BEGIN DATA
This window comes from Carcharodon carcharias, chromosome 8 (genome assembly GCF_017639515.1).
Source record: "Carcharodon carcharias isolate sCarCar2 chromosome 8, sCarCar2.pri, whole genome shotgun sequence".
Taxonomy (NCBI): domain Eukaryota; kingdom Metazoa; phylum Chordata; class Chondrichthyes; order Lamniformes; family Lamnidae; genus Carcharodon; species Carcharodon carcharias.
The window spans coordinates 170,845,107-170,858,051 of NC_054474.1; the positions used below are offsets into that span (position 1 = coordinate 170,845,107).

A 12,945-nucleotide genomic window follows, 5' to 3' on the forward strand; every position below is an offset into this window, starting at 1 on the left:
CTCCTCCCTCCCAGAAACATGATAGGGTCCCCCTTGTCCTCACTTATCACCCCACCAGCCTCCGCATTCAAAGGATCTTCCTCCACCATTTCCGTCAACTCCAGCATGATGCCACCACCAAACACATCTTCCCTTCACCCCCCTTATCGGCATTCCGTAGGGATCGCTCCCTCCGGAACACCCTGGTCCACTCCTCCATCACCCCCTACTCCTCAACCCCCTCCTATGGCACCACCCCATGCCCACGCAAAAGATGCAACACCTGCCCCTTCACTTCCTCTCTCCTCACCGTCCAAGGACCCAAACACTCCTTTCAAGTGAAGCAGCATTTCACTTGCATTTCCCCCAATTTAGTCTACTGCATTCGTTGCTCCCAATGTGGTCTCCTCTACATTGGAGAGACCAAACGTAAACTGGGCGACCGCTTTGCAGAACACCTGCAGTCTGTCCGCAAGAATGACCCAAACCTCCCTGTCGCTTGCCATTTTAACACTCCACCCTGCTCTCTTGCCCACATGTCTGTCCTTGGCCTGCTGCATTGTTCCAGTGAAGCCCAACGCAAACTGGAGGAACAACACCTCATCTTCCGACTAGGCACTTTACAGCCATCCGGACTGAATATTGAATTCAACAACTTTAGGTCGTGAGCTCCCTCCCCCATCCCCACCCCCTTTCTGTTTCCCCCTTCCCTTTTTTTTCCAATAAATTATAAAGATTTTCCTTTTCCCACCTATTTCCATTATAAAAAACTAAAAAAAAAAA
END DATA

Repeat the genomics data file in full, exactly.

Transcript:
This window comes from Carcharodon carcharias, chromosome 8 (genome assembly GCF_017639515.1).
Source record: "Carcharodon carcharias isolate sCarCar2 chromosome 8, sCarCar2.pri, whole genome shotgun sequence".
Taxonomy (NCBI): domain Eukaryota; kingdom Metazoa; phylum Chordata; class Chondrichthyes; order Lamniformes; family Lamnidae; genus Carcharodon; species Carcharodon carcharias.
The window spans coordinates 170,845,107-170,858,051 of NC_054474.1; the positions used below are offsets into that span (position 1 = coordinate 170,845,107).

A 12,945-nucleotide genomic window follows, 5' to 3' on the forward strand; every position below is an offset into this window, starting at 1 on the left:
CTCCTCCCTCCCAGAAACATGATAGGGTCCCCCTTGTCCTCACTTATCACCCCACCAGCCTCCGCATTCAAAGGATCTTCCTCCACCATTTCCGTCAACTCCAGCATGATGCCACCACCAAACACATCTTCCCTTCACCCCCCTTATCGGCATTCCGTAGGGATCGCTCCCTCCGGAACACCCTGGTCCACTCCTCCATCACCCCCTACTCCTCAACCCCCTCCTATGGCACCACCCCATGCCCACGCAAAAGATGCAACACCTGCCCCTTCACTTCCTCTCTCCTCACCGTCCAAGGACCCAAACACTCCTTTCAAGTGAAGCAGCATTTCACTTGCATTTCCCCCAATTTAGTCTACTGCATTCGTTGCTCCCAATGTGGTCTCCTCTACATTGGAGAGACCAAACGTAAACTGGGCGACCGCTTTGCAGAACACCTGCAGTCTGTCCGCAAGAATGACCCAAACCTCCCTGTCGCTTGCCATTTTAACACTCCACCCTGCTCTCTTGCCCACATGTCTGTCCTTGGCCTGCTGCATTGTTCCAGTGAAGCCCAACGCAAACTGGAGGAACAACACCTCATCTTCCGACTAGGCACTTTACAGCCATCCGGACTGAATATTGAATTCAACAACTTTAGGTCGTGAGCTCCCTCCCCCATCCCCACCCCCTTTCTGTTTCCCCCTTCCCTTTTTTTTCCAATAAATTATAAAGATTTTCCTTTTCCCACCTATTTCCATTATAAAAAACTAAAAAAAAAAA